Resurfacing

A couple of recent comments–one by the inimitable Joe Lambert to my husband about missing “bg’s blogging days” and the other made both by @jonmott and @tuchodi on Twitter about whether a show I’ve landed some photos in could be viewed online–combined with a sense of missing something in my writing and connected life, have sent me back here. I haven’t stayed away all these months due to boredom or new avenues of reflection, but because I’ve really been at a loss as to how to write about my new work.

without peer

My storytelling work in small rural towns feels like such a gift to me, a chance to help communities recognize one another and their future in their stories. It’s really something to be in the presence of their story sharing. The participants in these towns are taking some real risks in putting themselves out there, giving of their own story, extending a hand, engaging in the storytelling work. Every time I see it, I am blown away by the power of story to build bridges within even a deeply divided town by identifying common ground but also by sharing a bit of the self, one’s own story, townsperson to townsperson. Life slows down for a moment; people look at one another and are no longer strangers–they live Bahktin’s words:  “Truth is not born nor is it to be found inside the head of an individual person, it is born between people collectively searching for truth, in the process of their dialogic interaction” (Bakhtin, 1984, p.110 as quoted here).  But precisely because of that, I don’t yet feel as though I can narrate or reflect upon much about the particulars in such a public space as this–some of these communities are not really into the Web due to a lack of broadband access and practice, mostly, and I would never wish to jeopardize the new relationships and the efforts being made.  It isn’t necessarily my story to tell.  Not yet.  And so I stay a bit quiet over here.

tracking time

But I can share my own personal creative work, my photography and fiction, something I’ve mostly done over on bgexperiments and Flickr.  I’ve been sharing lots and lots of photos this past year, thanks to the 365 group.  Today on Twitter I shared my news that three of my photos were selected to be part of a juried show, opening this evening.  I feel shy about this news (almost didn’t tell anyone here) because thinking of myself as a visual artist is new.  I’ve never seen my photos hung in a gallery, or had people look at them in that kind of formal space, or indeed had them juried, or had people consider buying them.  But hearing back from my Twitter network soothed my jumpy nerves.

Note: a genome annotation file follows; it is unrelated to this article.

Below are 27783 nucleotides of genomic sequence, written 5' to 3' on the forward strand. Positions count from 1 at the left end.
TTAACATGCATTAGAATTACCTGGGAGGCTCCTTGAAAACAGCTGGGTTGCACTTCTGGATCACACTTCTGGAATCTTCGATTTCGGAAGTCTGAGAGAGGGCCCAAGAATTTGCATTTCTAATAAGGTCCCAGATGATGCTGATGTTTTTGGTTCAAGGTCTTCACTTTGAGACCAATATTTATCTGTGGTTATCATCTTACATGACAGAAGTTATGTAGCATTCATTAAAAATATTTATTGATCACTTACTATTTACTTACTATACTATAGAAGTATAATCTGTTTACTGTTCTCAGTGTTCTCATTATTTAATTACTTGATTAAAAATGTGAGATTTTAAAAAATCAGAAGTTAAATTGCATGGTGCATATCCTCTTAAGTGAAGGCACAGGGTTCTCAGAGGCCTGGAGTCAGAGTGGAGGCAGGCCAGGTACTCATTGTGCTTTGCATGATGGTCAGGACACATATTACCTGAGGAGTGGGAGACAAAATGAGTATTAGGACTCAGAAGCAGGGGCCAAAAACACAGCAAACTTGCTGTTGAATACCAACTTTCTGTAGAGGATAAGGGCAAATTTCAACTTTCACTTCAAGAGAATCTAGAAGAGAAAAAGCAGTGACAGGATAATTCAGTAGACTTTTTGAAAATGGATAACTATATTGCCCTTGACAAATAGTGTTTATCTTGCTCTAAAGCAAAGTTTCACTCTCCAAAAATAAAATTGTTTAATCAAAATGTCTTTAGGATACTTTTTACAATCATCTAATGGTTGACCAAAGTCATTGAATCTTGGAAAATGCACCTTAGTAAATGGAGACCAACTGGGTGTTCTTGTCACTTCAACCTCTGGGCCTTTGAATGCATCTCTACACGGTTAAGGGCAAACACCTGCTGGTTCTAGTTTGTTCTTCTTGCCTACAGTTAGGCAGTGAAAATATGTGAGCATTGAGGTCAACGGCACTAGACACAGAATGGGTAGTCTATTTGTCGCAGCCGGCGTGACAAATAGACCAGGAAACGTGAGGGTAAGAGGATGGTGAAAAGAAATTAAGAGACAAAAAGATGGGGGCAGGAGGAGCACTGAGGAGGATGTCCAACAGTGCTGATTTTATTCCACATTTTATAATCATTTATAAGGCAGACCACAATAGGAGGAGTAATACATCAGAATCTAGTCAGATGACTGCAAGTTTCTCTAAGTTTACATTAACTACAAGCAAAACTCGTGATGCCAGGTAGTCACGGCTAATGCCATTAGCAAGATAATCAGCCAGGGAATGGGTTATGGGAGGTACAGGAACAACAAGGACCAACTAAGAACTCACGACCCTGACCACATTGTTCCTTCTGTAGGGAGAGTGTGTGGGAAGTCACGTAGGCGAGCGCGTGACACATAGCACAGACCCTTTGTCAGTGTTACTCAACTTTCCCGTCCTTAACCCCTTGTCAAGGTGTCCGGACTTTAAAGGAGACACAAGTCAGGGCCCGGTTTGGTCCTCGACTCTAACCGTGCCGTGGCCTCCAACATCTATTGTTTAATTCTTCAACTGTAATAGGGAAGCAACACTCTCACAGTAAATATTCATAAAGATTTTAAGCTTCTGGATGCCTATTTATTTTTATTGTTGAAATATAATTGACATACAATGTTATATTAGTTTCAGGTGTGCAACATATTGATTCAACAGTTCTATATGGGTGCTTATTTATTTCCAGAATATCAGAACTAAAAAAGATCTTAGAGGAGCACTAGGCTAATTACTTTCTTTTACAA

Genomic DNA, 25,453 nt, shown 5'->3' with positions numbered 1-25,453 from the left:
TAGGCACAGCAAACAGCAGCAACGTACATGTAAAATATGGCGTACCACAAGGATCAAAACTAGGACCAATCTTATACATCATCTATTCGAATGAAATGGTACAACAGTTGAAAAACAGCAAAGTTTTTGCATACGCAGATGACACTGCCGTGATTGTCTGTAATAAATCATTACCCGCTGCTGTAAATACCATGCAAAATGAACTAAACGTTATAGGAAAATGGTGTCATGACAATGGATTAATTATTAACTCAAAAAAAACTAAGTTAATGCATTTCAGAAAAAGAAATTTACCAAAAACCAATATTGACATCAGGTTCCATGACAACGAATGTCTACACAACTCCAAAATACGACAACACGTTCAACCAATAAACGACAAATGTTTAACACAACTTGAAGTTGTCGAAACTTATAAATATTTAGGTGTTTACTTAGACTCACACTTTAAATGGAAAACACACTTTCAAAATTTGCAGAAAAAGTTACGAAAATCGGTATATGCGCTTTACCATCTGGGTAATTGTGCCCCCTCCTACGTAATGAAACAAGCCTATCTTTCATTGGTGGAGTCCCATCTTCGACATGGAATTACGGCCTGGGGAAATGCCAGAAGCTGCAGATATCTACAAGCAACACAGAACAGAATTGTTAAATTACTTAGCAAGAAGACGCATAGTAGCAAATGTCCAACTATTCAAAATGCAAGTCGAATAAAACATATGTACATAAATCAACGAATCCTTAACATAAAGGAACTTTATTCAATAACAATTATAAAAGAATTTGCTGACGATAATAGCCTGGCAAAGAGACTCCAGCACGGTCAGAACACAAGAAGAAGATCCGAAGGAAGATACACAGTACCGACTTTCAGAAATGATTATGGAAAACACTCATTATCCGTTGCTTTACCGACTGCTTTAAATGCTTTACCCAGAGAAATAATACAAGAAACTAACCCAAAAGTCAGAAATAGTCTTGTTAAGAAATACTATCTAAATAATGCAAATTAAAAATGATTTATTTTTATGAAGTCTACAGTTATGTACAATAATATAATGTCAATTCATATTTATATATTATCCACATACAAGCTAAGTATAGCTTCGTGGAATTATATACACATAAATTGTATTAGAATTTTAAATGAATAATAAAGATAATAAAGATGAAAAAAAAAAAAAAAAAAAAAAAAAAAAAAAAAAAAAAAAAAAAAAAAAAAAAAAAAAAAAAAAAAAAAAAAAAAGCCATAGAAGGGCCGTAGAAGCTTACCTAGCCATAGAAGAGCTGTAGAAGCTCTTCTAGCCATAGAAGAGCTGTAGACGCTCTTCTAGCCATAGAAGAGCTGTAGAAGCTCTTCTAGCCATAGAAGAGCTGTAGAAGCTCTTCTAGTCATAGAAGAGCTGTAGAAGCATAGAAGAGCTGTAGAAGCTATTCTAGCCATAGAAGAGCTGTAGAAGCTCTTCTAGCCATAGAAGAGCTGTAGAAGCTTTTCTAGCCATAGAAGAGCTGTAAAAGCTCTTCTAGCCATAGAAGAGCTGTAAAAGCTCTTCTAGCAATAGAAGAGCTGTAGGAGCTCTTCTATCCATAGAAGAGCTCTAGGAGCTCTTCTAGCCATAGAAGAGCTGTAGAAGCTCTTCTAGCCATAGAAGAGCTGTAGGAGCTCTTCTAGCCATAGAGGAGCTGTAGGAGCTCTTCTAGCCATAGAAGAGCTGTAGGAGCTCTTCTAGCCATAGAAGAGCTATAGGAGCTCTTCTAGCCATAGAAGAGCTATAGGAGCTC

My friend Barbara Sawhill tweeted that she sensed a bit of the imposter syndrome stirring.  I think she’s right.  Online, I choose to share my photos on my sites–it’s not as though I’m putting them into an exhibition.   There’s something quite different about this sort of formal publication of my work–I feel exposed, uncertain (I see all the mistakes in the photos)…and yes, well, shy in a way I never do in my Flickr 365group.  I see my work online as in process, evolving, part of a conversation.  If I write something half-baked on my blog or Twitter, or in a comment to someone else’s post, well, the next day I try to think and write better.  It’s all about the communication, the co-creating of  the learning conversation. It’s about stretching, playing, exploring, failing.  When you print a photograph, mat and frame it, then put it on a wall with a price tag, well, then it becomes an object, a thing, and DONE.  Gulp.

mystery framed

But I’m getting over myself.  I’m beginning to put my photos out there the way I do with my writing because I know I will become a better photographer from doing so.  And I like the idea of someone perhaps being moved enough by one of my photos enough to put it on their wall, to live with it.

Now the question is,  will I actually dress up and go to the opening this evening?  Face the public?

(The images I have woven through this post are the photos selected for the show, “Evolving Patterns: In Honor of Darwin’s 200th Birthday.”)

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5 Responses

  1. I feel left out; I *always* bug you to bgblog more.

    I see no reason why not to, the world is full of stuff to observe, question, photograph, ridicule, laugh at, that even if your work is not bloggable, it leaves only… an infinite amount of other targets.

    You know this in jest (I hope); every nugget you publish is savored here.

  2. Of course, you’re right–the playfulness part– I’m learning that messing around on my blog is okay, too. Cogdog is certainly an inspiration in that regard. But listen to you? Heavens–if I did that I might actually get some interesting work done, run a half-marathon, stretch my cooking repertoire, take great pictures, travel around the world, laugh, laugh at myself, laugh at the world, be everywhere all at once, inspire half the online world, and know how to unplug. 😉

  3. I’m really glad to see you back on my google reader list. I love reading your blog and I just viewed your flickr site for the first time! Your photography is amazing! I will enjoy revisiting it often.

  4. Thanks, Nilah. It feels good to be back here; much as I love Flickr and Twitter, there’s no place like blog-home!

  5. Just happened to check back on your long quiet blogsite. on this quiet post-thanksgiving evening. avoiding the work in the third floor studio. also a text from alex about being stranded on Corn Island in Nicaragua and not being able to email/skype or reach him. so my mind went to you.
    so interesting, your reluctance in the visual photo world mirrors my reluctance in the printed word world. ( except that your photos are wonderful and amazing and my writings are still in the practices state and may always live there- a little monkey mind for all of us)
    love to all up north.

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